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Surrogacy Lessons Learned | The Texas Gay Fathers Case

June 26th, 2014 | 3 min. read

By Amy Demma

What Happened with the Texas Gay Fathers Case? 

Jason and Joe Family Photo
Photo via GLAAD, courtesy Jason Hanna and Joe Riggs

On Wednesday, June 18th, 2014 the HUFFPOST Gay Voices published a story about Jason Hanna and Joe Riggs, the fathers of twins delivered via a surrogate in Dallas, Texas. The story addressed the legal hardships endured by Jason and Joe, a couple who married last summer in Washington, D.C., where same-sex marriage is legal, and the roadblocks they are currently facing as they pursue legal parentage of their sons.

Following the birth of Baby Lucas and Baby Ethan (Jason and Joe are each the biological/genetic fathers of one of the twins), these proud and thrilled fathers petitioned a Dallas court to have their names placed on the birth certificates of the babies and further sought to co-adopt the other’s genetic son. The Dallas court denied Jason and Joe’s petition, leaving them without legal recognition as the babies’ parents.

At this time, the gestational carrier/surrogate is the only person listed as “parent” on each of the boys’ birth certificates. The carrier/surrogate has no genetic connection to the twins.

Surrogacy Laws | Choosing a State, County or Judge

While the current status of this matter is both disturbing and very sad, and while our hearts and hopes are with Jason and Joe, it is important for those who are considering family building through surrogacy to know there is much that can be done to safely and effectively achieve the legal protection sought as parents.

  1. Because the laws and legal proceedings related to assisted family building are very state specific, especially for gay couples, the first and best step is to be sure that carrier candidates live in a state where the attorney is experienced.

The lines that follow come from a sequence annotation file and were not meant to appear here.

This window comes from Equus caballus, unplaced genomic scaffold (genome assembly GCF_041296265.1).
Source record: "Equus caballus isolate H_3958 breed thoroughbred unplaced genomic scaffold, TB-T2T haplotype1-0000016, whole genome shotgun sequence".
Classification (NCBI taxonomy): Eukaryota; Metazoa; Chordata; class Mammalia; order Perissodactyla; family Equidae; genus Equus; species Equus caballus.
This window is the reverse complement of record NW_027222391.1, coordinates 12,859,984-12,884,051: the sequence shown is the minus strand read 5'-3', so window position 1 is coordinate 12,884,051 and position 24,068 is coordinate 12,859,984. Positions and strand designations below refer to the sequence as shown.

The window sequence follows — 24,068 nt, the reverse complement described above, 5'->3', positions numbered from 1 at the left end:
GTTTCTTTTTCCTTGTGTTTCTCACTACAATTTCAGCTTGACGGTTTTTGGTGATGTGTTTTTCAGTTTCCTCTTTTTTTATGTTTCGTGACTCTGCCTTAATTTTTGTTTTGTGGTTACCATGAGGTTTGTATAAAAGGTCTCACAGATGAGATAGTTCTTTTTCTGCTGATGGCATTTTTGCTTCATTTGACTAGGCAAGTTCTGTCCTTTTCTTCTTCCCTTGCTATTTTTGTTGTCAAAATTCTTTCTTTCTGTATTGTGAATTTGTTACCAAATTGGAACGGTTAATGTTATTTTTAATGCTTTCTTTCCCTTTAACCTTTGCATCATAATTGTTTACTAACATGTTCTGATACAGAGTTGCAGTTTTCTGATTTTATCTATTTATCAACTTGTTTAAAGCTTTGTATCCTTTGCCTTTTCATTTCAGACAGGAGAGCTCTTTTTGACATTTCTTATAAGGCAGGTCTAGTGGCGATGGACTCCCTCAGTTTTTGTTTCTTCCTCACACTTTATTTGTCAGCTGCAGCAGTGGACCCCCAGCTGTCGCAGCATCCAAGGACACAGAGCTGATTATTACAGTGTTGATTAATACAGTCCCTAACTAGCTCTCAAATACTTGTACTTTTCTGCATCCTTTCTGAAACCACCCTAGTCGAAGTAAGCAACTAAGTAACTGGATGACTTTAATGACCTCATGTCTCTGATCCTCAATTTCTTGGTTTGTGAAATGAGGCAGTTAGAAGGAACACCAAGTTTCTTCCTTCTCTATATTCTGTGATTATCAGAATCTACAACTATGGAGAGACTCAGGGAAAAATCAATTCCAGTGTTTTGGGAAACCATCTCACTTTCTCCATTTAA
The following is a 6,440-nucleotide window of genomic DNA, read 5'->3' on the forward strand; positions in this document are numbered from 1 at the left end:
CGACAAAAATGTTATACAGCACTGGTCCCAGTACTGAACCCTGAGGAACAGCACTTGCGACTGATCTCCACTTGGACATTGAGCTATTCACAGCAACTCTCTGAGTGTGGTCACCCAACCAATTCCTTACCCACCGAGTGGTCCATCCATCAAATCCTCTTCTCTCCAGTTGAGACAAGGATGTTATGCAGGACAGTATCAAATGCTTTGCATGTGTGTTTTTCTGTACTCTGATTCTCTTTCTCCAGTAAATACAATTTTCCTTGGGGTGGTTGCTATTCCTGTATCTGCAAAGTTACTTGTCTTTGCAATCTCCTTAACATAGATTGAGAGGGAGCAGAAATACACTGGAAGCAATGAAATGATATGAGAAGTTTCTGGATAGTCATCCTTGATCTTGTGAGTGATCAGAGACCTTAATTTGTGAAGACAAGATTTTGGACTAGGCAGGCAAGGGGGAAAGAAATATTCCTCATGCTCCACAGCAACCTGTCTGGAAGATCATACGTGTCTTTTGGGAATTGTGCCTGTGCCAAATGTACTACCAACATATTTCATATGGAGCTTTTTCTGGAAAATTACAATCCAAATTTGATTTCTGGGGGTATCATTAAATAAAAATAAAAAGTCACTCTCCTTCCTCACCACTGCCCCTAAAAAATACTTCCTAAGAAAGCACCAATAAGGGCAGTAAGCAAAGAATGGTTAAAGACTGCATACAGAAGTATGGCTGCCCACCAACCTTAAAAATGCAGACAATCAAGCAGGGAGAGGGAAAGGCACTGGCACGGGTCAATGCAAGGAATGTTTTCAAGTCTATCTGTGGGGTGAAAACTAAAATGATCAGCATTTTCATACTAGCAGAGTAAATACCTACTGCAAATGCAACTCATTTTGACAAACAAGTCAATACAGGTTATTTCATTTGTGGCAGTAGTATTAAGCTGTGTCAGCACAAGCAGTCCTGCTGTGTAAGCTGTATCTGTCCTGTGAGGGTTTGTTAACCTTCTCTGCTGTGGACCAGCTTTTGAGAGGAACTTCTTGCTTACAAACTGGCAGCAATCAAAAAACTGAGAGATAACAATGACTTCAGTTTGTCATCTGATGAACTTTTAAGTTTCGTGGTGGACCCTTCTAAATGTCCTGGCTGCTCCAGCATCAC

2. The attorney needs to be able to advise on parentage in the state where the candidate resides.
  3. Beyond familiarity with state requirements and restrictions, the attorney should have an understanding as to previous rulings related to surrogacy births in counties local to the carrier candidate.
  4. He or she should be familiar with which courts are the most “surrogacy friendly” within those states that do allow for family building with a carrier.

Relationship Recognition for Same-Sex Couples in the U.S.

Prospective parents are fairly educated in understanding that surrogacy is easier in certain states than others, and most know that there are states that are “best for surrogacy” and others where surrogacy is not allowed. My guess is that there is less of an understanding, even within those optimal states, there may be counties and judges who are more experienced with complex/assisted family building and who are more accommodating to parents of surrogate delivered babies.

Questions to Ask a Reproductive Attorney | Gay Surrogacy & Adoption

Typically, prospective parents will engage an attorney prior to identifying a gestational carrier (although some may be working with a surrogate whom they already know). Here are some questions to ask your reproductive attorney:

  1. If the attorney is assisting with finding a carrier, ask about his or her experience with babies delivered where a particular candidate lives.
  2. Going further, ask the attorney about where you will petition for parentage orders, or whether or not that attorney has ever been successful in petitioning a court local to the candidate.
  3. Does the attorney have experience with a particular judge?
  4. Ask if there is any history of denial of parentage orders.
  5. Ask about the law, and then specifically the process and procedures related to birth certificates, and discuss adoption.

There are so many considerations when choosing a gestational carrier, some that are highly personal and others that are much more practical. Particularly in light of the roadblocks Jason and Joe are facing, inquiring about where and to which judge your attorney will be petitioning is certainly a best strategy in carrier selection.

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